Breaking barriers and building bridges: why great customer service demands internal collaboration

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We live in the digital age. But that also means unprecedented levels of complexity. And when something inevitably goes wrong, it’s the customer service team that bears the brunt. To complicate matters, these teams work in siloes, and are cut off from technical teams fixing the problem which negatively impacts customer service metrics such as CSAT, first response times and resolution times. That’s not only bad for brand reputation – it can also adversely affect loyalty and the bottom line, with 1 in 3 customers willing to leave a brand they love after one bad experience. In addition, it can impact employee burnout, leading to greater attrition at a time when the jobs market is seeing more movement than ever.


Photo by Annie Spratt on Unsplash

How can customer service teams fix these challenges? By championing investment in the right technology to break down barriers between their teams and technical or developer subject matter experts (SMEs). But to get there, customer service leaders will need executive buy-in from the CIOs and CTOs, and to show that by building stronger relationships and collaborating, everyone will be on the same page about customer-facing problems that need to be solved. Throwing extra bodies at the problem simply won’t do.

Digital is king

If digital transformation was a business priority before the pandemic, it’s an essential prerequisite for growth in the new reality organizations find themselves in. From retail to utilities and transportation to manufacturing, entire industries are modernizing their IT infrastructure at an unprecedented rate, as consumers flood online and employees stay home. That makes investments in cloud, AI, automation and the Internet of Things (IoT) table stakes for today’s businesses. It also creates huge pressure for customer service teams.
This pressure is two-fold. On the one hand, greater reliance on digital makes it more likely that the complex IT infrastructure holding it all together will fail somewhere. At the start of the COVID crisis we noticed customers experiencing on average double the normal volume of incidents. Yet on the other hand, customers are demanding faster and more concise responses from the companies they interact with online. This has raised the stakes significantly. Some 90% of Americans now use customer service as a factor to decide whether or not to do business with a company, and over half (58%) say they’ll leave because of poor customer service.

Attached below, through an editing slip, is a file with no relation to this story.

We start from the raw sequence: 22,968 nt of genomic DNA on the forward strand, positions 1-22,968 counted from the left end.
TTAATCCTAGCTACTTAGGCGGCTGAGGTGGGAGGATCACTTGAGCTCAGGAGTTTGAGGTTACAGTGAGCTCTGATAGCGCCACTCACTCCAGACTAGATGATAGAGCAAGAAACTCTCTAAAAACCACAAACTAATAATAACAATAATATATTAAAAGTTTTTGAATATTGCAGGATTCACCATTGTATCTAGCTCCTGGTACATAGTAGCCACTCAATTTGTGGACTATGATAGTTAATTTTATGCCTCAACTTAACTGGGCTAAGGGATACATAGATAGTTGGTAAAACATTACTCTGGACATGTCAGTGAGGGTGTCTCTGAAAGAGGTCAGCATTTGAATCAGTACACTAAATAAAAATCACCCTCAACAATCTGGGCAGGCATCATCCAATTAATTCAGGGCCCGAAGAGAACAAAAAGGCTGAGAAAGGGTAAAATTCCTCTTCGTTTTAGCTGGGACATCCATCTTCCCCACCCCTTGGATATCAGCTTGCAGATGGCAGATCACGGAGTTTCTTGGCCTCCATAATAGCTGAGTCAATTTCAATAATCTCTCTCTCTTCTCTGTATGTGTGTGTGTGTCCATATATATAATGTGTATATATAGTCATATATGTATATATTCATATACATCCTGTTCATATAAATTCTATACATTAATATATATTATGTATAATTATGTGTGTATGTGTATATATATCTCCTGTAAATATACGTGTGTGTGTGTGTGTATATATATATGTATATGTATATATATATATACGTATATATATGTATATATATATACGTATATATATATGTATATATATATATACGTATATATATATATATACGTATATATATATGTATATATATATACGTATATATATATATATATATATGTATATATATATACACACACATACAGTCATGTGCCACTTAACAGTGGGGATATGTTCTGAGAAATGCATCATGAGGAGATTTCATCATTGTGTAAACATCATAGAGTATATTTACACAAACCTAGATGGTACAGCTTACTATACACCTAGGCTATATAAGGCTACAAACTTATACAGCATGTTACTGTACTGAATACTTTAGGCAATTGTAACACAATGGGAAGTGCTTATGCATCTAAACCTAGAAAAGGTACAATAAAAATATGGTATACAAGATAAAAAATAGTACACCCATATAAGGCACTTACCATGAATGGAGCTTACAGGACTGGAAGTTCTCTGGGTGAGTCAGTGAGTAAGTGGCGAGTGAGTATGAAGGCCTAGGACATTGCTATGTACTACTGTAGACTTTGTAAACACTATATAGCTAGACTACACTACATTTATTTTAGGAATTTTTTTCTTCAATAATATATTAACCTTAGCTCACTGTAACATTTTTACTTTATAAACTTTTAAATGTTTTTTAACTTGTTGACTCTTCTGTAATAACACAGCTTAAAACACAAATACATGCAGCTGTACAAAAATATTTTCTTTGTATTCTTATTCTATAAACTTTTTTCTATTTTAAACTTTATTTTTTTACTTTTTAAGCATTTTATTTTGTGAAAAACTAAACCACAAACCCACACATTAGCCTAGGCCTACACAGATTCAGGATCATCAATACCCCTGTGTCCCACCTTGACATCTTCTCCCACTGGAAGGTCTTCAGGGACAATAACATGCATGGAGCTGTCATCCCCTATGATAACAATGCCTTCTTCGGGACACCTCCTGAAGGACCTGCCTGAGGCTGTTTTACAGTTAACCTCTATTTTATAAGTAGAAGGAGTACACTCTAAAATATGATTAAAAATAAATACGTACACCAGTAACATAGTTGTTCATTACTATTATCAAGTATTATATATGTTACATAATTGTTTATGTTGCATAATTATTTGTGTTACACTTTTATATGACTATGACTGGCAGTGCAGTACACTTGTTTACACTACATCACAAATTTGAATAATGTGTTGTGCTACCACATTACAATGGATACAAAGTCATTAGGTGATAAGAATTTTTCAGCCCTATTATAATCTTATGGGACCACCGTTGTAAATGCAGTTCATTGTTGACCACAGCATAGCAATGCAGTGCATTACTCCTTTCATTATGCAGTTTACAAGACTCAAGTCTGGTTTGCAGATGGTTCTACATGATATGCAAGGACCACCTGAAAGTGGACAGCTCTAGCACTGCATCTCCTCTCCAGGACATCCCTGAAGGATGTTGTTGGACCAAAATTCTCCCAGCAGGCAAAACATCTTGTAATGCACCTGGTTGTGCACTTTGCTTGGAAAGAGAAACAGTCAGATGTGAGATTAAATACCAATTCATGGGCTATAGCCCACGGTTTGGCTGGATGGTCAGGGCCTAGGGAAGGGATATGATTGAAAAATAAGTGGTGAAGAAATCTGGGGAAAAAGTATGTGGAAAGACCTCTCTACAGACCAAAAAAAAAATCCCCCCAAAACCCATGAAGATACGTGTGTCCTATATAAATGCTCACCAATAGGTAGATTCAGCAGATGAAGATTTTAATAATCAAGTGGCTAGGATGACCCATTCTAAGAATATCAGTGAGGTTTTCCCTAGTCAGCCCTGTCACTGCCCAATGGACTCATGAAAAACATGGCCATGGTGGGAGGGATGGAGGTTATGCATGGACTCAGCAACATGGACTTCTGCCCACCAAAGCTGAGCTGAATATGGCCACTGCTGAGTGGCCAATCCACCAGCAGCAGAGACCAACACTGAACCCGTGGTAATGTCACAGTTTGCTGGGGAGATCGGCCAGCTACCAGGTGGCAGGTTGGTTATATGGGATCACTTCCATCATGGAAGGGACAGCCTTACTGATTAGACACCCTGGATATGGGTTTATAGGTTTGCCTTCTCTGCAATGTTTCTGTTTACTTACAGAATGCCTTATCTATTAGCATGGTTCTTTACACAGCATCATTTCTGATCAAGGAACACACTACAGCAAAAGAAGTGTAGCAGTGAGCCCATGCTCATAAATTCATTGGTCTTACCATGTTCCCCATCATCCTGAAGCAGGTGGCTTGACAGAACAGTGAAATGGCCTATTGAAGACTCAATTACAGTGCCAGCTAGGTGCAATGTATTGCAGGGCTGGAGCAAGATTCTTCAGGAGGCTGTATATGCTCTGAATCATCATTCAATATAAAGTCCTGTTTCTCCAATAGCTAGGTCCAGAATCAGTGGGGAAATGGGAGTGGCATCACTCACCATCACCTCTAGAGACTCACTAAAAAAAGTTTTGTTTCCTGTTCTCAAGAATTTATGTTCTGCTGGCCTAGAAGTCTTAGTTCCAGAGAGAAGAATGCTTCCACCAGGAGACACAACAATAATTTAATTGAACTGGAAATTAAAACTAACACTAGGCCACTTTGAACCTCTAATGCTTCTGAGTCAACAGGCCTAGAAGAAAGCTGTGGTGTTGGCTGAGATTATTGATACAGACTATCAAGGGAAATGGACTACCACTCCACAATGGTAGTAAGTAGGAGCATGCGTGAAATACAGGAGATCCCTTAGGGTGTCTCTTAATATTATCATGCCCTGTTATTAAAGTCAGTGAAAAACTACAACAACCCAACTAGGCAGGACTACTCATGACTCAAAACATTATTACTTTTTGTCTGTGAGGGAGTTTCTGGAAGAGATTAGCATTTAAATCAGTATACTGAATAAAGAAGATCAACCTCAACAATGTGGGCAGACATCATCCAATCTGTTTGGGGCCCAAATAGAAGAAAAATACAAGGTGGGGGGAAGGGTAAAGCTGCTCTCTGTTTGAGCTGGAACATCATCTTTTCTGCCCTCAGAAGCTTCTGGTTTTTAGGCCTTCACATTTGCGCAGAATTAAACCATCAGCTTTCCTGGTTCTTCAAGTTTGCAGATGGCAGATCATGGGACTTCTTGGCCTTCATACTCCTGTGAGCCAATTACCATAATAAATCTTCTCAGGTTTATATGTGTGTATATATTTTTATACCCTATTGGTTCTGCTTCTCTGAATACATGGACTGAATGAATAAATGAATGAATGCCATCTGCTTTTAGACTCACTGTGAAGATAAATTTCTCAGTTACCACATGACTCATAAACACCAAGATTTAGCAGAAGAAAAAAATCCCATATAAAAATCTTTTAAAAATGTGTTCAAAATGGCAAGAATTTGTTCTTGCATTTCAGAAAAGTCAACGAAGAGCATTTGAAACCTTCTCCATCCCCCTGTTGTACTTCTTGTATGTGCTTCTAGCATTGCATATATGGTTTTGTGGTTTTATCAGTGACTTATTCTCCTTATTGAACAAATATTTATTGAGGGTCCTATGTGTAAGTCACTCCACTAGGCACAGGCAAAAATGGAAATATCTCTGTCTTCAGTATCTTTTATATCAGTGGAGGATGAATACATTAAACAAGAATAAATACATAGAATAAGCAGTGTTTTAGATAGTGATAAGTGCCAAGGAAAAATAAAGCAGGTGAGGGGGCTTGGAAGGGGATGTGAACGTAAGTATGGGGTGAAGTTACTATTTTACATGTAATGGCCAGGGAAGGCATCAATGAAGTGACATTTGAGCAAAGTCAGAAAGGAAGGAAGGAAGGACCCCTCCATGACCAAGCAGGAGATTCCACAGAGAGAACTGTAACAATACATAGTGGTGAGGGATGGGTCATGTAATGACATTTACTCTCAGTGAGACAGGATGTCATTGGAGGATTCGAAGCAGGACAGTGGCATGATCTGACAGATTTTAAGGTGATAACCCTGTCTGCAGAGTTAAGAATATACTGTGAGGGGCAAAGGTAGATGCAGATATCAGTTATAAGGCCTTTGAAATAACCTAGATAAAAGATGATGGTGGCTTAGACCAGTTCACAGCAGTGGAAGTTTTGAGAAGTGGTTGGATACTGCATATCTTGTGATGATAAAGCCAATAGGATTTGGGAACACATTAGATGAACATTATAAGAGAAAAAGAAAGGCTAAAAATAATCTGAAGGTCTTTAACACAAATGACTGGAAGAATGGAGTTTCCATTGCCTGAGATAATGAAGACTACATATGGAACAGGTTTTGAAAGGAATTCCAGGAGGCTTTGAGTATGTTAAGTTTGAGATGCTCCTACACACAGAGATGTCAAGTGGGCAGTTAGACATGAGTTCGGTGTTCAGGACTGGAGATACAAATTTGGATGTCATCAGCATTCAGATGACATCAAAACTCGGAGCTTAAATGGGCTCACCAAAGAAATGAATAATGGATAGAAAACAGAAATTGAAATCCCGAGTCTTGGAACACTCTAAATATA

When things go wrong

Unfortunately, existing tooling, processes and culture make it increasingly likely that this will happen. Customer service organizations and their success metrics are oftentimes negatively impacted at no fault of their own when the heart of the problem is a technology issue, yet they receive internal assistance at a speed different to expectations set for their organization, think first response times, ticket resolution times and average response times. They escalate reports to technical SMEs, but without critical context of the issue, they’re unable to gather meaningful information to pass on. Sometimes staff don’t even have any certainty that they’re reaching out to the right expert. Thereafter, customer service teams are frequently left out of critical workflows, meaning both they and end customers are kept in the dark about progress updates.